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Google Censorship API?  (View post)

Seth Finkelstein [PersonRank 10]

Friday, February 9, 2007
11 years ago3,160 views

Actually, there's already a proposed censorship standard API for URLs. From what's been revealed of actual texts of censorship orders, governments don't bother. They just send legal orders and leave it to receiver to handle the technical details. That's less work for the government official.

Philipp Lenssen [PersonRank 10]

11 years ago #

Sidenote: In Germany, to get something censored you can either send a court request directly to the search engine, or add a domain to the so-called "BPjM-Modul", which contans hashed domain data that Google and others access from a central BPjM server. This module is provided in cooperation with the FSM, the "*Voluntary* Self-Monitoring of Multimedia Service Providers" which Google joined. Google Germany did not yet answer my questions regarding this module, which I sent off roughly half a year ago. (My specific question was whether the BPjM module was used only when SafeSearch is activated – because BPjM means "Federal Department for Media Harmful to *Young* Persons." The FSM hinted that a general ban, not just a youth-protection ban, is the way to go per the FSM's code of conduct which Google and others decided to agree to.) The German list is not public, but you can request the information whether or not a specific URL is censored by emailing liste[put at-character here]bundespruefstelle.de. Google USA also ignores my specific questions on Chinese censorship (those that go beyond their help entry on censorship), so I don't have more information on how they handle this.

Pidster [PersonRank 0]

11 years ago #

Neat idea, not sure all the governments of the world will want to automate the identification of sensitive locations though.

Kinda why they keep them secret in the first place...

Milly [PersonRank 10]

11 years ago #

Yeah, neat idea. (What's the German for neat? Beißend? Schafsgesicht?)

But Philipp, I fear you're being slightly too optimistic about how soon Google's engineers could return to business as usual. As is, it would still require clumsy conversations about which new filters (submitted via the API) to apply, and where and when.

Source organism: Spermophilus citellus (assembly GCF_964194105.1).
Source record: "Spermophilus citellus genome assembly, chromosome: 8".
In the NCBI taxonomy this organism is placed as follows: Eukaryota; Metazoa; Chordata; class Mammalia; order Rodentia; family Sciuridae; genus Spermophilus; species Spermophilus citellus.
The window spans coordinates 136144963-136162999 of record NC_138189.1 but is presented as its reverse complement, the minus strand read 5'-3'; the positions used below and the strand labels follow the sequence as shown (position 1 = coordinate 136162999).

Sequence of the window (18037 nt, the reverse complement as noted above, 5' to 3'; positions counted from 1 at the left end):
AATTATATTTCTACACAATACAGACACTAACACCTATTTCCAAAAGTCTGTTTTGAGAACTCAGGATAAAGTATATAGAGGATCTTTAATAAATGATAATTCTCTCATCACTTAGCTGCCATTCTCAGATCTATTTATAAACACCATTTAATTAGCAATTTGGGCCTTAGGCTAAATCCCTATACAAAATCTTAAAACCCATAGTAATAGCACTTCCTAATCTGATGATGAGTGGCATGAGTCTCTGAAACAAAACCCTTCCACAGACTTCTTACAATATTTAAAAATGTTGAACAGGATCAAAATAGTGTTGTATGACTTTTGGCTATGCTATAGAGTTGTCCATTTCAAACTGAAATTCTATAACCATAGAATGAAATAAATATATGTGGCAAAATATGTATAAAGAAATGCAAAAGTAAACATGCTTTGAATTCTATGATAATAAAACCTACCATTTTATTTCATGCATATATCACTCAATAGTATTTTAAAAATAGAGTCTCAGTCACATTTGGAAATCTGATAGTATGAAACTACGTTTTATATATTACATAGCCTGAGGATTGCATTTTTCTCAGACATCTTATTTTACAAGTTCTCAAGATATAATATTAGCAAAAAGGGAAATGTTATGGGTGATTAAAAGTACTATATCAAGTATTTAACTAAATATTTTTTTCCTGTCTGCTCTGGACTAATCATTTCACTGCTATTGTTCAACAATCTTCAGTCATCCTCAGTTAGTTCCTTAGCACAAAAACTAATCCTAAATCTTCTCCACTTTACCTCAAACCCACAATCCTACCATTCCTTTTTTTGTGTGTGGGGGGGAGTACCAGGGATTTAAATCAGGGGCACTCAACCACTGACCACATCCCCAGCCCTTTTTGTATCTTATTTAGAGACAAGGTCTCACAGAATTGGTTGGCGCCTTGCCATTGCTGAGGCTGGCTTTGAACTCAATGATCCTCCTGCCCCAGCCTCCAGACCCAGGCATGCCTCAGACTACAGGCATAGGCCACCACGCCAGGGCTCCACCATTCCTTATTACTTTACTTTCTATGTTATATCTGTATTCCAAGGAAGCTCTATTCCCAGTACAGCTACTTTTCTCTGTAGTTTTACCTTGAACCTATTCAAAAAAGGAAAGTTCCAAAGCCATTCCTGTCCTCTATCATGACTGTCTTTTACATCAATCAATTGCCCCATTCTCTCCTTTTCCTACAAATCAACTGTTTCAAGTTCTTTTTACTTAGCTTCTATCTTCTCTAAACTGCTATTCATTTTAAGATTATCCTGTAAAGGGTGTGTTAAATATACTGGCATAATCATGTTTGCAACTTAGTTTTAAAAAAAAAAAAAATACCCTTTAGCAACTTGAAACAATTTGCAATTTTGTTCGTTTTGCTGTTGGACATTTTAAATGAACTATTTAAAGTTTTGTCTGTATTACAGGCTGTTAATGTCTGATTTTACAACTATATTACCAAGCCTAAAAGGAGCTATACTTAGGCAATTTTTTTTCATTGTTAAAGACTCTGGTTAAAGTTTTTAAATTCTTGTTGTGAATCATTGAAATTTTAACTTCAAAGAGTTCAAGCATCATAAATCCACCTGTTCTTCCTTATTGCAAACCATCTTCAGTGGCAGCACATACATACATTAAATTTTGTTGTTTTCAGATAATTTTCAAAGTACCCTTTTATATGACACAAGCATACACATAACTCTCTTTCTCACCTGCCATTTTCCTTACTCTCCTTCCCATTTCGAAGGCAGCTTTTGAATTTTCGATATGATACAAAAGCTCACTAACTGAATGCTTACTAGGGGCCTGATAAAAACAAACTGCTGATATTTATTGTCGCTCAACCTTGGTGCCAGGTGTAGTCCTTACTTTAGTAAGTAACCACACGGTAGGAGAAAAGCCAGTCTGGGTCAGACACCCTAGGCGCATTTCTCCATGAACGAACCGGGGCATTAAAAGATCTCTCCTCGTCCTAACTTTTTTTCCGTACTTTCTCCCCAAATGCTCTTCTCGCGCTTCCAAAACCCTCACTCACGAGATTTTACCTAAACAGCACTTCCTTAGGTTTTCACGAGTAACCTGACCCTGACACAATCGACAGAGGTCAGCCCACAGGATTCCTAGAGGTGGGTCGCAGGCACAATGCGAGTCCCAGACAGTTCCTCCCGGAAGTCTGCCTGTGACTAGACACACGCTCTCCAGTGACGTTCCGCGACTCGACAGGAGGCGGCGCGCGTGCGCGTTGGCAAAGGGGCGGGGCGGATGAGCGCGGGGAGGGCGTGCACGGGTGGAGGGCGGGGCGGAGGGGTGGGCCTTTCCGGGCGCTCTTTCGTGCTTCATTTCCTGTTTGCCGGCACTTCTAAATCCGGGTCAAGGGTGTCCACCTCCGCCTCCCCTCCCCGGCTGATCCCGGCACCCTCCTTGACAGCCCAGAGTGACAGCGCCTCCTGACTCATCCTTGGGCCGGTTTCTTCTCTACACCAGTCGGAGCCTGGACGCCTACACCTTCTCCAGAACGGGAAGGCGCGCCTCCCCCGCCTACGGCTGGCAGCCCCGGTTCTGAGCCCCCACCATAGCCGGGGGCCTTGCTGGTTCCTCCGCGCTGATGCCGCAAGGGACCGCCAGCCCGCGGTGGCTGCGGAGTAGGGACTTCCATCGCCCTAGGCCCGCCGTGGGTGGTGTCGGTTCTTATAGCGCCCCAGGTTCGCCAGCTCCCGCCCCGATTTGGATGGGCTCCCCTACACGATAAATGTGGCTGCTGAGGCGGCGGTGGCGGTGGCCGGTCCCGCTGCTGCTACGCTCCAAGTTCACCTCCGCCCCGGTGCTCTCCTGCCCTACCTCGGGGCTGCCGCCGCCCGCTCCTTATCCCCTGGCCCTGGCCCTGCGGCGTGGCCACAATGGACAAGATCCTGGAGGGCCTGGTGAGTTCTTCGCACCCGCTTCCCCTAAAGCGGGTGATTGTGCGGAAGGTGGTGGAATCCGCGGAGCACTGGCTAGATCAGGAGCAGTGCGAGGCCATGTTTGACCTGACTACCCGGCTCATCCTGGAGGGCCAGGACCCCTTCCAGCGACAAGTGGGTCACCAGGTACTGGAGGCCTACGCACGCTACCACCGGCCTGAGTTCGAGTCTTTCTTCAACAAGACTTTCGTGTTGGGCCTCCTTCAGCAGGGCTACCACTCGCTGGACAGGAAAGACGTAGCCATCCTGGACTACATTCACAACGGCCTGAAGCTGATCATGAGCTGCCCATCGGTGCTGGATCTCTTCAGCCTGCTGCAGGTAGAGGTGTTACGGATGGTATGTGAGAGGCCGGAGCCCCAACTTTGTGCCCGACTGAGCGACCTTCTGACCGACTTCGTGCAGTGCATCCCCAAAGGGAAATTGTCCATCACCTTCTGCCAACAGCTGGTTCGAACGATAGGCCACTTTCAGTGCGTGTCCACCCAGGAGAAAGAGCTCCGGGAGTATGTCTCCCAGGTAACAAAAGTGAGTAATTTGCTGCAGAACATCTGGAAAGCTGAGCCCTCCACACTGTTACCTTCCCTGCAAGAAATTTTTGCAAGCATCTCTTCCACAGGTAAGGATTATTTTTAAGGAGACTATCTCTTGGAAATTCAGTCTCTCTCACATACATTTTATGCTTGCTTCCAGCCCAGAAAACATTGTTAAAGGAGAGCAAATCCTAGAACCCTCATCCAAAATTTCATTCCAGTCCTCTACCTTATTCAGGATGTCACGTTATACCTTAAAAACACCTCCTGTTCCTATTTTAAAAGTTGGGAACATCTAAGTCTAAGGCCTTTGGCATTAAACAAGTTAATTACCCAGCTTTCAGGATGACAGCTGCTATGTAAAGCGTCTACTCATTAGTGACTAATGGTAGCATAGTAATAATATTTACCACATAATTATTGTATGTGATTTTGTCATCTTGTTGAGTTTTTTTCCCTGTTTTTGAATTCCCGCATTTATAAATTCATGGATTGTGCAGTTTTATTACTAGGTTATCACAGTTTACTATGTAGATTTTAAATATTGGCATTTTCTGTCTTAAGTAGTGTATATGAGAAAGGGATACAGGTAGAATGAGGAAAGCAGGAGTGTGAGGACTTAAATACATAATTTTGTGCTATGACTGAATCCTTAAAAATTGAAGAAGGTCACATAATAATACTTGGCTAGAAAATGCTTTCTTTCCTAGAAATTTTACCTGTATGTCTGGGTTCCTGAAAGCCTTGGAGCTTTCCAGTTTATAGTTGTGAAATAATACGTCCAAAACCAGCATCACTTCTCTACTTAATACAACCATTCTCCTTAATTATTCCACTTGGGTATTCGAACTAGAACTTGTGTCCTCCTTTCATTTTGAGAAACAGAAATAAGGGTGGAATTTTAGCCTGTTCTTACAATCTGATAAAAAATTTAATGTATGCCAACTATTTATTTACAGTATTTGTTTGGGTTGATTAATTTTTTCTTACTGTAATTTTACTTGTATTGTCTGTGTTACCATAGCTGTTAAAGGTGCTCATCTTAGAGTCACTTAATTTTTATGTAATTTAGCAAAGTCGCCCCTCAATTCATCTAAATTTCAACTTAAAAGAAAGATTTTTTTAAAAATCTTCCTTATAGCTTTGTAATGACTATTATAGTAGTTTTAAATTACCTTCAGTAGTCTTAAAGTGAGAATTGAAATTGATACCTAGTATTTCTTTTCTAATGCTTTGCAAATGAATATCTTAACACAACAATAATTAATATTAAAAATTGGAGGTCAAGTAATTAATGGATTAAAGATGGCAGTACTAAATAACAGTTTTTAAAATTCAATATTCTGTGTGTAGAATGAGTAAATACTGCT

Instead, I imagine they'd want to algorithmically weight the submissions. They couldn't rely on backlinks of course, nor on different governments ranking each others blacklists (by popularity or some other form of 'vote'), because China wouldn't approve of how Germany, censors, say, nor vice versa.

Rather, Google would need to assign weight, maybe called LieBack, by appropriate factors: GNP, or SSL-servers/million-inhabitants, perhaps with some tweaking to allow for economic growth potential (e.g. the ICT Opportunity Index). I'm sure Google is already using the figures in many business development and strategy areas, so it shouldn't be too hard to plug it into the LIE API.

That way the important and fast-growing jurisdictions (e.g. China, Germany) could have their policies implemented promptly and efficiently, whilst unimportant places (e.g. Zimbabwe, Myanmar) need not (yet) occupy any valuable Google engineer or CPU time.

Of course, all this might begin to sound a little *too* efficient, even inhuman, for Google's purposes, but a friendly Google blogger could give it a human face, without actually giving any substantive information. I'd suggest Andrew McLaughlin, who, after all, managed to officially announce Google's willing assimilation within the Great Firewall without even mentioning the word censorship.

And if Yahoo, MSN, Ask, etc join in, maybe they could all display a logo, proudly proclaiming their compliance with the World Electronic Localized Information Erasure scheme.

Philipp Lenssen [PersonRank 10]

11 years ago #

> Yeah, neat idea. (What's the German for
> neat? Beißend? Schafsgesicht?)

Neat = nett, cool, prima, hübsch... "Schafsgesicht" means sheep face, I don't know what kind of dictionary you're working on :)

Milly [PersonRank 10]

11 years ago #

Sheep face! Oh my, that's funny :). And I can see why my dictionary said that, whether or not it's actually right :-

dict.cc/deutsch-englisch/Schaf ...
dict.cc/german-english/bei%DFe ...

Of course, I myself was sheep faced when I asked about the translation of "neat" ...

Philipp, you must have enough of these type of (terrific) posts to write another book: "55 Ways to Warm Google's Feet".

(And just in case that expression doesn't translate: answers.com/main/ntquery?tname ...).

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